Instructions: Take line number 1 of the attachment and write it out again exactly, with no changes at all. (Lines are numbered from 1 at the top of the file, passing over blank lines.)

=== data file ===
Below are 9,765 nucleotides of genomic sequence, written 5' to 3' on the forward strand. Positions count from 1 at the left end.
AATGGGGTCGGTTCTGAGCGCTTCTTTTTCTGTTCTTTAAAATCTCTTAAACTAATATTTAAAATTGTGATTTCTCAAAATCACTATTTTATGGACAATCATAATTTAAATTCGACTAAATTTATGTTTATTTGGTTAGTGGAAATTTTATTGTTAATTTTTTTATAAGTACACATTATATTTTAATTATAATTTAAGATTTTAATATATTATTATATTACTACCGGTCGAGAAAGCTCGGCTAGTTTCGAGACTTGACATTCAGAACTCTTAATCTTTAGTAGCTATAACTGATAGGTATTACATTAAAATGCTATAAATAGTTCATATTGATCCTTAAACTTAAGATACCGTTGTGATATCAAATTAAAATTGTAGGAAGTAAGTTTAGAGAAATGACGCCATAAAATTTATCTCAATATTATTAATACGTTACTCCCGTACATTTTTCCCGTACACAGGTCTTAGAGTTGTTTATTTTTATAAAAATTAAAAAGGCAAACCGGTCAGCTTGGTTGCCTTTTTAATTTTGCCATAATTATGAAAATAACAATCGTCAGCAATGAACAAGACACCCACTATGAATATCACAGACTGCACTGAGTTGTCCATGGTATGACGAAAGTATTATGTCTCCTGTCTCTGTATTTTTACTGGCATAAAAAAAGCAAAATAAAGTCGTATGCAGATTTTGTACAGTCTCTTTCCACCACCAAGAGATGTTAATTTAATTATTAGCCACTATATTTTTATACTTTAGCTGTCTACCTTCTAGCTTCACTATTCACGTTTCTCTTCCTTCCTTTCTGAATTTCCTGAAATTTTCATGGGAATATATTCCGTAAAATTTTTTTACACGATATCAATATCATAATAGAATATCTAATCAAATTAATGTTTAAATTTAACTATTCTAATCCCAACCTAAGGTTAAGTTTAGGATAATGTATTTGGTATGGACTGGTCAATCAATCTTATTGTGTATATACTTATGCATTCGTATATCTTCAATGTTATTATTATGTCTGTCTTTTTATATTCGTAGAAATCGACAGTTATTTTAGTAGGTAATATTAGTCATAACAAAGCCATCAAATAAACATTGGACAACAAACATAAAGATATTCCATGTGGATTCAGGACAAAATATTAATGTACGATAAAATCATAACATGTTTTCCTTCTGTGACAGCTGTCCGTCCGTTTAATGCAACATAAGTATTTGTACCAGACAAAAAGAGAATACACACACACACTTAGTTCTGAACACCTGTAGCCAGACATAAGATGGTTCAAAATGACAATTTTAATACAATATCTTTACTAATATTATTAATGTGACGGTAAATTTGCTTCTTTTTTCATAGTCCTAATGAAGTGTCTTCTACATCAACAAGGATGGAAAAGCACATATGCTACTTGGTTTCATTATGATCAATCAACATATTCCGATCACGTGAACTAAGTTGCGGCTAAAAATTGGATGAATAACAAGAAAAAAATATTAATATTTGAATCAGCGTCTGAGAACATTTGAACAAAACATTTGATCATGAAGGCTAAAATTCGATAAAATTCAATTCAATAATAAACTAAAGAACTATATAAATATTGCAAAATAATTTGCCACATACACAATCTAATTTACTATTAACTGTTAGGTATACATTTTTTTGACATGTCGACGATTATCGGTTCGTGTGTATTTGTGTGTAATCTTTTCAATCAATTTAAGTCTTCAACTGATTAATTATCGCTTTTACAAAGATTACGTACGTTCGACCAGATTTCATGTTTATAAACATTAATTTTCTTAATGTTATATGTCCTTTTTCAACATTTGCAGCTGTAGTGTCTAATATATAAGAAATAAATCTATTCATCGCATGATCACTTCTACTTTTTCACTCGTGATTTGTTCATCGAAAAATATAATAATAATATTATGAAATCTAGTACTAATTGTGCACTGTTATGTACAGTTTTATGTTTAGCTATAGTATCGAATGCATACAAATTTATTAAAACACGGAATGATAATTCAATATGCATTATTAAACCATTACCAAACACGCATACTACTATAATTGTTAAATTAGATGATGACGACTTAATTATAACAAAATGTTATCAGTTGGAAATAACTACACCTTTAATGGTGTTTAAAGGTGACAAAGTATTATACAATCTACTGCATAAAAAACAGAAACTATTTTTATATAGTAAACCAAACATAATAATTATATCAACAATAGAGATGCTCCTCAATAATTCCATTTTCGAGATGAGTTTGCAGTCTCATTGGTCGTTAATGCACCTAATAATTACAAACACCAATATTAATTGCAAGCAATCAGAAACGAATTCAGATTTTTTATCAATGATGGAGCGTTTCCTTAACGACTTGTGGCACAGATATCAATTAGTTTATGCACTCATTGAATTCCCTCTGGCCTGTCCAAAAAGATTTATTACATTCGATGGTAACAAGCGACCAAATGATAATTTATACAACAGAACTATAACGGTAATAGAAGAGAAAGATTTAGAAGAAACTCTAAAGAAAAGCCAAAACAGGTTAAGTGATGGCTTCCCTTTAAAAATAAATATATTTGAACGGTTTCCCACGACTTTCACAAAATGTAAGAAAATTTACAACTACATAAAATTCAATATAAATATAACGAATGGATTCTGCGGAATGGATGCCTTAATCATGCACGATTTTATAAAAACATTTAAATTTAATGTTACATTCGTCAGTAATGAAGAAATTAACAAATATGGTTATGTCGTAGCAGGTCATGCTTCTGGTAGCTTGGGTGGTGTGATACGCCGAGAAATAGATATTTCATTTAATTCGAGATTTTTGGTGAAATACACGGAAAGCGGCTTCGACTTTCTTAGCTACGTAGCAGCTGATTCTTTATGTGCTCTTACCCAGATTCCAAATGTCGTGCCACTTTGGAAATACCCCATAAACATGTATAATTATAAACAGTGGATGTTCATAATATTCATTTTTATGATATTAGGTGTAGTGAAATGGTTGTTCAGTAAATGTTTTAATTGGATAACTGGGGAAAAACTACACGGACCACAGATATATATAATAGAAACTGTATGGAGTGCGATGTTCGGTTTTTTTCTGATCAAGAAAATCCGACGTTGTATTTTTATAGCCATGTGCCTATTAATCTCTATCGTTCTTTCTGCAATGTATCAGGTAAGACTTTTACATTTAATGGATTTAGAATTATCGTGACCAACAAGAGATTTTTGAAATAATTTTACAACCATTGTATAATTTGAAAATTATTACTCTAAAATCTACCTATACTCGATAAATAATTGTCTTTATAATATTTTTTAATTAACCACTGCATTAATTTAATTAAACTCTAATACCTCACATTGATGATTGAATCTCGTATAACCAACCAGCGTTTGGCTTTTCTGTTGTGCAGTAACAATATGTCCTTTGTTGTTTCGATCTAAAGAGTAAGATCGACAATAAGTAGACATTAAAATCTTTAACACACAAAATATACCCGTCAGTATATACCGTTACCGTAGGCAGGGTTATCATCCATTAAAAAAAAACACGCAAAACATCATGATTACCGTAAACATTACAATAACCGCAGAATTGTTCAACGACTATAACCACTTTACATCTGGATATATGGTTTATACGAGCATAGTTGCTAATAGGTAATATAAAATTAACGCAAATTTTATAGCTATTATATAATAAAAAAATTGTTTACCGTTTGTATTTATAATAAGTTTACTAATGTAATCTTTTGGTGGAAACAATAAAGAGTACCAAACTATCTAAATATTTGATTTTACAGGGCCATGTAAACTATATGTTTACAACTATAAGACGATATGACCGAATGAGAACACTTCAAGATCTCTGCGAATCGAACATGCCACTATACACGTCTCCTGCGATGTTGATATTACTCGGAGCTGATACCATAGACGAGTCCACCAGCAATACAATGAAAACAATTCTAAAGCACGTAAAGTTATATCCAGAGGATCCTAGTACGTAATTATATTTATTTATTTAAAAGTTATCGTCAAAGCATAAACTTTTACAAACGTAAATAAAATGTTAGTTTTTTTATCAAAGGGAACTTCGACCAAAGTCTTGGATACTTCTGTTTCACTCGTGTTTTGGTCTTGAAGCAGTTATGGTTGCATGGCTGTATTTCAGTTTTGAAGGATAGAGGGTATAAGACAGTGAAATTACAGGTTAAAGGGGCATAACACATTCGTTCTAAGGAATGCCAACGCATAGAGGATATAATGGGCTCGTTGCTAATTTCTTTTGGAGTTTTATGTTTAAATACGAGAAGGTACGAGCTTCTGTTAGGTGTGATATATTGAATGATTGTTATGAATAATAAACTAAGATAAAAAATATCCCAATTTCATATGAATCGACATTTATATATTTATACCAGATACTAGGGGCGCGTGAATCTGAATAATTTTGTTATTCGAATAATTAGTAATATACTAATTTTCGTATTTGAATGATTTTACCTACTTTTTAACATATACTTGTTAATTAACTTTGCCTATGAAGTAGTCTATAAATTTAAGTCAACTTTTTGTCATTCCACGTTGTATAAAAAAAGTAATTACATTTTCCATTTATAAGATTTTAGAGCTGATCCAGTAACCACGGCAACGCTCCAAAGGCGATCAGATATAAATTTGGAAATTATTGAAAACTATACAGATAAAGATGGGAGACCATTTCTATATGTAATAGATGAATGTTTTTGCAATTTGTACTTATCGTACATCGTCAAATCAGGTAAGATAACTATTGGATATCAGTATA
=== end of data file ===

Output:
Below are 9,765 nucleotides of genomic sequence, written 5' to 3' on the forward strand. Positions count from 1 at the left end.